“One of the most important advantages of a SOA is the ability to get away from an isolationist practice in software development, where each department builds its own system without any knowledge of what has already been done by others in the organization. This ‘silo’ approach leads to inefficient and costly situations where the same functionality is developed, deployed and maintained multiple times” (Maréchaux, 2006).

Architectural Model

Services are only accessed through a published application-programming interface, better known as the API. The API, which acts as the representative of the service to other applications, services or objects is “loosely coupled” with its underlying development and execution code. Any outside client invoking the service is not concerned with the service’s development code and is hidden from the outside client. “This abstraction of service implementation details through interfaces insulates clients from having to change their own code whenever any changes occur in the service implementation” (Khanna, 2008). In this manner, the service acts as a “black box” where the inner workings and designs of the service are completely independent from requestors. If the underlying code of the service were switched from java to C++, this change would be completely oblivious to would-be requestors of the service.

Allen, (2006) describes the concept of loose coupling as, “a feature of software systems that allows those systems to be linked without having knowledge of the technologies used by one another.” Loosely coupled software can be configured and combined together with other software at runtime. Tightly coupled software does not offer the same integration flexibility with other software, as its configuration is determined at design-time. This design-time configuration significantly hinders reusability options. In addition, loosely coupled applications are much more adaptable to unforeseen changes that may occur in business environments.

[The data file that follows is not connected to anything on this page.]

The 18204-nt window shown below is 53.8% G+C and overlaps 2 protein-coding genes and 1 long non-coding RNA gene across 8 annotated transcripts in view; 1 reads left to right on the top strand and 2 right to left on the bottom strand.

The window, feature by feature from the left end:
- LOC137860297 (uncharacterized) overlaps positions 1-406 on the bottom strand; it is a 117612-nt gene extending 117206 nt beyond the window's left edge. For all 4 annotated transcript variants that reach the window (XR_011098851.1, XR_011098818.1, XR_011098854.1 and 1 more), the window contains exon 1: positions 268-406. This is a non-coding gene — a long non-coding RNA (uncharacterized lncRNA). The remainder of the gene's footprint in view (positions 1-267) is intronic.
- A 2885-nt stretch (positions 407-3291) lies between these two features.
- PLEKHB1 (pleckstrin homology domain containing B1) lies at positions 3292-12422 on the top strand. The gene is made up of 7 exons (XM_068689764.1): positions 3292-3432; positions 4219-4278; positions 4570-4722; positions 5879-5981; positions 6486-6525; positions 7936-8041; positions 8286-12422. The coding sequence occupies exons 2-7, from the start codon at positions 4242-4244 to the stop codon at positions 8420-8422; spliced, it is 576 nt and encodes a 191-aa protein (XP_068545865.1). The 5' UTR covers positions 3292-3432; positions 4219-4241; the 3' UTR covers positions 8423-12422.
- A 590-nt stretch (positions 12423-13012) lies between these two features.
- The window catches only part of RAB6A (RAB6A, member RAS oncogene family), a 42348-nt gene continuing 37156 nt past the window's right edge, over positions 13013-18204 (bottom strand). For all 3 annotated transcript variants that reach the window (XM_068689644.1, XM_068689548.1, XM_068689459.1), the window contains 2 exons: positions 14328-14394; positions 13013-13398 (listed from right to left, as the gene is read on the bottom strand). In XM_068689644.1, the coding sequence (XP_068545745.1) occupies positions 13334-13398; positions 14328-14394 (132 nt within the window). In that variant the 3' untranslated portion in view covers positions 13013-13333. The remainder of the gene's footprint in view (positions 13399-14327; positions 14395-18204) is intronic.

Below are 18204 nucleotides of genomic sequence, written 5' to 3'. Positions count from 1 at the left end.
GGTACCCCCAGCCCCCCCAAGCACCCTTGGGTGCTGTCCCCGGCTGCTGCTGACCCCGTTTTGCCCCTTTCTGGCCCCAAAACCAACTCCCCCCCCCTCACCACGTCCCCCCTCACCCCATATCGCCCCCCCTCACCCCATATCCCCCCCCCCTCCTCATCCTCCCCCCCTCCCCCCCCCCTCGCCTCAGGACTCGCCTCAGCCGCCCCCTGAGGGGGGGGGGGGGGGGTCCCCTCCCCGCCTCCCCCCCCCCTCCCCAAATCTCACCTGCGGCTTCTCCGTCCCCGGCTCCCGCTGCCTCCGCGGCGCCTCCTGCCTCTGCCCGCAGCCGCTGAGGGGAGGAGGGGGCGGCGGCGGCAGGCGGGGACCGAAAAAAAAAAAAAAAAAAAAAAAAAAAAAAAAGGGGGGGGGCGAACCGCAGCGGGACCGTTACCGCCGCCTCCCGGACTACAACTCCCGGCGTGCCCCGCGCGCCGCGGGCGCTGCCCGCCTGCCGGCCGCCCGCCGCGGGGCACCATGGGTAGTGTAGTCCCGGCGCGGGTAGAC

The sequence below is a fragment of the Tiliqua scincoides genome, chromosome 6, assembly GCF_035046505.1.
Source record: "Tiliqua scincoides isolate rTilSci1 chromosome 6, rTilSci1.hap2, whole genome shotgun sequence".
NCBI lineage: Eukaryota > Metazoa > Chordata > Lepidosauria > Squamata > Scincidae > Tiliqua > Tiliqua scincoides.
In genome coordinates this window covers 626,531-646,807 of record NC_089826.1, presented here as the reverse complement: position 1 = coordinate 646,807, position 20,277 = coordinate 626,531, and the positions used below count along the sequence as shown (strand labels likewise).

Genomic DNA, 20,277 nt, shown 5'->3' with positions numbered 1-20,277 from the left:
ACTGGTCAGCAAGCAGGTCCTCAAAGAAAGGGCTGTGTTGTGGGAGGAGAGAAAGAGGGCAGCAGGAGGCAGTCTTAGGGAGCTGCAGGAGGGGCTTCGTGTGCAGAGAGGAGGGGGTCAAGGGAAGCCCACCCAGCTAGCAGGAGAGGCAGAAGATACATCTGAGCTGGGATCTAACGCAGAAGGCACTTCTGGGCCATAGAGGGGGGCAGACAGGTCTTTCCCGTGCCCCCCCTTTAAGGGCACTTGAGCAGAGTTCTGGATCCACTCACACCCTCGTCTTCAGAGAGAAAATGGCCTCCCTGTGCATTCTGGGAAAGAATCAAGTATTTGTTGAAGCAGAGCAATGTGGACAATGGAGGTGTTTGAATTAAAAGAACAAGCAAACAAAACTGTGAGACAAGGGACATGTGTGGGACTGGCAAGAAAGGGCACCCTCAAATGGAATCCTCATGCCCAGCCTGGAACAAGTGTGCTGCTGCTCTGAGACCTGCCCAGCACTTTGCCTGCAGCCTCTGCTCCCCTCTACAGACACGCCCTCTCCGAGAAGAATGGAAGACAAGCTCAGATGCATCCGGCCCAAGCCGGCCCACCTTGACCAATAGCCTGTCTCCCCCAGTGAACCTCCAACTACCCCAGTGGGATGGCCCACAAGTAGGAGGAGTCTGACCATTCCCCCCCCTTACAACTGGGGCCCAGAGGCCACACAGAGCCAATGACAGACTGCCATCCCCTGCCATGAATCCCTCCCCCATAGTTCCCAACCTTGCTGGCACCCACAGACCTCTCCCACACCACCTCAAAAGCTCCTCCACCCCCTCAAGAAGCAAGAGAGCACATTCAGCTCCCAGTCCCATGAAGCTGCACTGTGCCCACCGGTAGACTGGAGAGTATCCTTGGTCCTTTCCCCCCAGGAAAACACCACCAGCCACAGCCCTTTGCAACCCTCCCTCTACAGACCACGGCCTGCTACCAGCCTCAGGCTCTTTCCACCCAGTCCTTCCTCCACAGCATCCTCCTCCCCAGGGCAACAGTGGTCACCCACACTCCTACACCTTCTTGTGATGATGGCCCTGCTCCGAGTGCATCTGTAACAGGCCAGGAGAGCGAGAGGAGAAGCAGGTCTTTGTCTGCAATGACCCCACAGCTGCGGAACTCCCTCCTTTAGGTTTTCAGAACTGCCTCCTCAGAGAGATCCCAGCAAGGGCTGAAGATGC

In the early 1990’s some financial firms adopted an objected oriented approach to their banking architecture. This approach is only superficially similar to a service oriented architecture approach. In an object oriented (OO) approach, the emphasis is on the ability to reuse objects within the source code. SOA emphasizes a “runtime reuse” philosophy in which the service itself is discoverable and reused across a network (Earley, Free & Kun, 2005). SOA also provides a solution to the lack of interoperability between legacy systems.


Allen, P. (2006). Service orientation: winning strategies and best practices.

Early, A., & Free, D., & Kun, M. (2005, July 1). An SOA Approach Will Boost a Bank’s Competitiveness (ID: G00126447). Retrieved from Gartner database.

Ho, H. (2003). What is Service-Oriented Architecture? O’Reilly

Khanna, Ayesha. (2008). Straight through processing for financial services: the complete guide.

Maréchaux, J., (2006, March 28). Combining Service-Oriented Architecture and Event-Driven Architecture using an Enterprise Service Bus. IBM developerWorks. Retrieved from

What Exactly is Hadoop & MapReduce?

In a nutshell, Hadoop is an open source framework that enables the distributed processing of large amounts of data over multiple servers. In effect it is a distributed file system tailored to the storage needs of big data analysis. In lieu of holding all of the data required on one big expensive machine, Hadoop offers a scalable solution of incorporating more drives and data sources as the need arises.

Having the storage capacity for big data analyses in place is instrumental, but equally important is having the means to process data from the distributed sources. This is where Map Reduce comes into play.

Map Reduce is a programming model introduced by Google for processing and generating large data sets on clusters of computers. This video from IBM Analytics does an excellent job of presenting a clear concise description of what Map Reduce accomplishes.